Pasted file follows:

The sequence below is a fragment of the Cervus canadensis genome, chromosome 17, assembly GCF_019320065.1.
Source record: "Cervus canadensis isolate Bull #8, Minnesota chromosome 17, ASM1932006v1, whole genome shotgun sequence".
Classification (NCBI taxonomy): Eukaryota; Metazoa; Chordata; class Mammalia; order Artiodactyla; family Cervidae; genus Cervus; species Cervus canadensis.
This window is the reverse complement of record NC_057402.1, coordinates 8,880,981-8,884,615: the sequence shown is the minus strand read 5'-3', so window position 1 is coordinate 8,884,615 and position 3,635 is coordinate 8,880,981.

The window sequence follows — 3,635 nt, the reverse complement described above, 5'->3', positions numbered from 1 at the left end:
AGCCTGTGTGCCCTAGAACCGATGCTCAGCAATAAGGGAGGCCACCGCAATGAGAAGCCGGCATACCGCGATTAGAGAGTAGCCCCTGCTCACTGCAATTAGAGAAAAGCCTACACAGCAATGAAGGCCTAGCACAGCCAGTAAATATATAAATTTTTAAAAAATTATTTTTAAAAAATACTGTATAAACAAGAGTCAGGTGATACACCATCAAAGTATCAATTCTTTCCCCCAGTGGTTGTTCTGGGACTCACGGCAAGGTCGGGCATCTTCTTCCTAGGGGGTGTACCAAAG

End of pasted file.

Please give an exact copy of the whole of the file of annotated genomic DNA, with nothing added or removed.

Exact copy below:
The sequence below is a fragment of the Cervus canadensis genome, chromosome 17, assembly GCF_019320065.1.
Source record: "Cervus canadensis isolate Bull #8, Minnesota chromosome 17, ASM1932006v1, whole genome shotgun sequence".
Classification (NCBI taxonomy): Eukaryota; Metazoa; Chordata; class Mammalia; order Artiodactyla; family Cervidae; genus Cervus; species Cervus canadensis.
This window is the reverse complement of record NC_057402.1, coordinates 8,880,981-8,884,615: the sequence shown is the minus strand read 5'-3', so window position 1 is coordinate 8,884,615 and position 3,635 is coordinate 8,880,981.

The window sequence follows — 3,635 nt, the reverse complement described above, 5'->3', positions numbered from 1 at the left end:
AGCCTGTGTGCCCTAGAACCGATGCTCAGCAATAAGGGAGGCCACCGCAATGAGAAGCCGGCATACCGCGATTAGAGAGTAGCCCCTGCTCACTGCAATTAGAGAAAAGCCTACACAGCAATGAAGGCCTAGCACAGCCAGTAAATATATAAATTTTTAAAAAATTATTTTTAAAAAATACTGTATAAACAAGAGTCAGGTGATACACCATCAAAGTATCAATTCTTTCCCCCAGTGGTTGTTCTGGGACTCACGGCAAGGTCGGGCATCTTCTTCCTAGGGGGTGTACCAAAG